Malaysia’s simmering ethnic crisis is something for the ministry of overseas Indian affairs to ponder on. Presumably, the Pravasi Bharatiya Samman was bestowed on S. Samy Vellu, president since 1979 of the Malaysian Indian Congress and public works minister in the ruling coalition, because India approves of his work as representative of more than two million ethnic Indians.
Since the man and his constituency are inseparable, convulsions in the latter that question his leadership oblige India to reassess its attitude towards the diaspora.
Initially, screaming headlines about Hindus on the march suggested hordes of ash-smeared trident-brandishing sadhus with matted locks rampaging to overwhelm Muslim Malaysia. In reality, thousands of impoverished Tamils carrying crudely drawn pictures of Gandhi sought only to hand over a petition to the British high commission in Kuala Lumpur about their plight since their ancestors were imported as indentured labour 150 years ago. It so happened that the Hindu Rights Action Force (Hindraf), a new umbrella group of 30 organizations, mobilized Sunday’s protest when Tamils battled the riot police for six hours.
The confrontation was even farther removed in space than in time from Lee Kuan Yew’s claim in 1959, when Singapore was waiting to join Malaya, that India was to Malayan culture “what Greece and Rome are to Western culture”. Peninsular Malay was part first of the Srivijaya empire and then of Rajendra Chola’s overseas dominions. Even modern Islamic Malaysia borrows heavily from India. Terms like Bangsa Melayu (for the Malay nation) and bumiputera (Malay Muslims), the cherished determinant of political and economic privilege, expose Malaysia’s own unacknowledged linguistic bankruptcy.
Describing the Thirties excavations in Kedah, which confirmed that Bujang was a Srivijaya empire port — dating back to the 4th century — within easy sailing distance of India, Time magazine reported in 2000, “But an Indian Malaysian visiting the Bujang Valley might come away feeling demeaned rather than proud — and that would be no accident.” Anthony Spaeth, the writer, went on to say that “the official literature does its best to downplay, even denigrate, the Indian impact on the region”.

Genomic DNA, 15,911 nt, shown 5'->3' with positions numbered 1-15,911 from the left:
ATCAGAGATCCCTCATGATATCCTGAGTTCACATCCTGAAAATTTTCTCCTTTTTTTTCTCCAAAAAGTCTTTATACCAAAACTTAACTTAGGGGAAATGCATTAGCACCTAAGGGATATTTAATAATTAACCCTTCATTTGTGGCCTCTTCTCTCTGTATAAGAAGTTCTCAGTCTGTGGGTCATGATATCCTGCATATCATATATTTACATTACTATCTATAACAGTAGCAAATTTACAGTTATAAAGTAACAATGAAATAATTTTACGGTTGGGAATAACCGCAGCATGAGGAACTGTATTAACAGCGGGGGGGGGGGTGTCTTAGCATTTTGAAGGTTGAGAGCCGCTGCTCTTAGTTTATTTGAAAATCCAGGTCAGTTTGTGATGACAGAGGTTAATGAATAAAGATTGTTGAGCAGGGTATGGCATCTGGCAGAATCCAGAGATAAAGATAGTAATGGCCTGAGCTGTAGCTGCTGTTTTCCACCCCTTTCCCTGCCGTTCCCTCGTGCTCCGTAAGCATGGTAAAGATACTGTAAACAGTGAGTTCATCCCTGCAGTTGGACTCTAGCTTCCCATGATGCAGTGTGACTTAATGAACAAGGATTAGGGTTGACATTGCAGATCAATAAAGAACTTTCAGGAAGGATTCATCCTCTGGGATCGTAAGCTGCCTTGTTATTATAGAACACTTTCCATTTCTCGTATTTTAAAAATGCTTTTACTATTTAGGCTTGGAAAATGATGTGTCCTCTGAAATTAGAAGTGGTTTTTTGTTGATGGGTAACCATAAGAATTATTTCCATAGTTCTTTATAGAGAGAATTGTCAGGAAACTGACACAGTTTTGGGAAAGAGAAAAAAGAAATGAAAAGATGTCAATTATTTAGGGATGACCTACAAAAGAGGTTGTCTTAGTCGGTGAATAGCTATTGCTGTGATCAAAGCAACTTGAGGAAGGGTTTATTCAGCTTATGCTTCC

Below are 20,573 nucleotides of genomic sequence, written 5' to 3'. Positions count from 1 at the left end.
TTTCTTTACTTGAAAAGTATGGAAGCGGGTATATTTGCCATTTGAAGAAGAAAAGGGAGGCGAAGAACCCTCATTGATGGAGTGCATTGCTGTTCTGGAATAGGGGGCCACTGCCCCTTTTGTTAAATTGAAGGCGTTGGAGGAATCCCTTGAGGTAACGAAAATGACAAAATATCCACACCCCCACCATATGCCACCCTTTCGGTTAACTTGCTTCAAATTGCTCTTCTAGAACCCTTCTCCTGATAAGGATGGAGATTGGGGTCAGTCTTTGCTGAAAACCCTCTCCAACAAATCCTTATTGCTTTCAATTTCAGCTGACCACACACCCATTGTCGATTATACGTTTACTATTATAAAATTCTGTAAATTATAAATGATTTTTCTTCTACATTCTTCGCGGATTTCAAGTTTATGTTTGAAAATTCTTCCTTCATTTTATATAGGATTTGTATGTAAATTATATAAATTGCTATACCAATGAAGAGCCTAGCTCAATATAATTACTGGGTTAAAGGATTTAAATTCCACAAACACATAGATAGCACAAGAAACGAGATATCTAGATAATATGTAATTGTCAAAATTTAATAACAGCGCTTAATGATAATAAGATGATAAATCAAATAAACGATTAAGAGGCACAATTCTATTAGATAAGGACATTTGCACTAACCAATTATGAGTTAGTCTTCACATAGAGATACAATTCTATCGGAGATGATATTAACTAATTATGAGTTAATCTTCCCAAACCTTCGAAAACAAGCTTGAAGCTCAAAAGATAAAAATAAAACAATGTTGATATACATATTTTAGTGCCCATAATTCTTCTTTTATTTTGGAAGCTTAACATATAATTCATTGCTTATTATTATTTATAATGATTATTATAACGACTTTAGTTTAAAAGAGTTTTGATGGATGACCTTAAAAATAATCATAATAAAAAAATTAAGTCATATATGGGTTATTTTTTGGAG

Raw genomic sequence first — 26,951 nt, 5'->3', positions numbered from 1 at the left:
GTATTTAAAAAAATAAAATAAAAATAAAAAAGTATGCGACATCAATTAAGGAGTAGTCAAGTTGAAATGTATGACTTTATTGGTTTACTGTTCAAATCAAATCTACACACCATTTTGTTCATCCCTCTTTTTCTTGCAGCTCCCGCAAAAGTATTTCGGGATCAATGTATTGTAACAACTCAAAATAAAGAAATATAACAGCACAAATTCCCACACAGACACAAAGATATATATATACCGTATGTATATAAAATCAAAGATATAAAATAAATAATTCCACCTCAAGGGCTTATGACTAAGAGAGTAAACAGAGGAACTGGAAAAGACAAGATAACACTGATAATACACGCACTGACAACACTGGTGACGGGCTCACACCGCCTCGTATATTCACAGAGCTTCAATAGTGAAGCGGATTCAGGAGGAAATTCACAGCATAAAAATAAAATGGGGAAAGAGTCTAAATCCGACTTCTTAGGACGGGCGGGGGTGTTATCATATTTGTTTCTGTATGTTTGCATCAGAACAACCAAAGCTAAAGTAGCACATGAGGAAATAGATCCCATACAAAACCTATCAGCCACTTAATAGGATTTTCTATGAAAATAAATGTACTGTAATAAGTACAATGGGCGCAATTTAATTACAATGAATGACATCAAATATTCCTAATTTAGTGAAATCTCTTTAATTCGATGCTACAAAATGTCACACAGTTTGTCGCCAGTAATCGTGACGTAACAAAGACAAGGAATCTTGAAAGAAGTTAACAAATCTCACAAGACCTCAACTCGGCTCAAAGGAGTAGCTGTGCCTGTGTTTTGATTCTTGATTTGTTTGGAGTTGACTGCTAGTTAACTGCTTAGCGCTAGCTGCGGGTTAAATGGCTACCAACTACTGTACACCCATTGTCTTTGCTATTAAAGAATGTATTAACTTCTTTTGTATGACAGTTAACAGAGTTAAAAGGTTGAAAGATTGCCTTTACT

Ironically, the Indian minority’s further marginalization coincided with the long tenure (1981-2003) of the former prime minister, the ethnic Indian medical doctor, Mahathir Mohamad. He also took Malaysia further along the road to Islamization. A kind of competitive Islam was at play under him with the fundamentalist Parti Islam SeMalaysia demanding Sharia law and Mahathir’s subsequently disgraced lieutenant, Anwar Ibrahim, peddling what he called Islamic values without “Arabisation”.
Lee says Chinese Malaysians (25 per cent) who have maintained an uneasy peace since the vicious Malay-Chinese riots of 1969, are being marginalized. But they at least have someone to speak up for them. They are also able to salt away their savings in Singapore where they often send their children for education and employment. Lacking any of these fall-back advantages, the much poorer Indians suffered in silence until Sunday’s upsurge. They did not protest even when six Indians were murdered and 42 others injured in March 2001 without the authorities bothering to investigate the attacks.
Nearly 85 per cent of Indian Malaysians are Tamil, and about 60 per cent of them are descended from plantation workers. Official statistics say Indians own 1.2 per cent of traded equity (40 per cent is held by the Chinese) though they constitute eight per cent of the population. About 5 per cent of civil servants are said to be Indian while 77 per cent are Malay. An Indian who wants to start a business must not only engage a bumiputera partner but also fork out the latter’s 30 per cent share of equity. The licence-permit raj has run amok with government sanction needed even to collect garbage. Lowest in the education and income rankings, Indians lead the list of suicides, drug offenders and jailed criminals. All the telltale signs of an underclass. While the state gives preferential treatment to bumiputeras, the MIC has done little to help Indians rise above their initially low socio-economic base.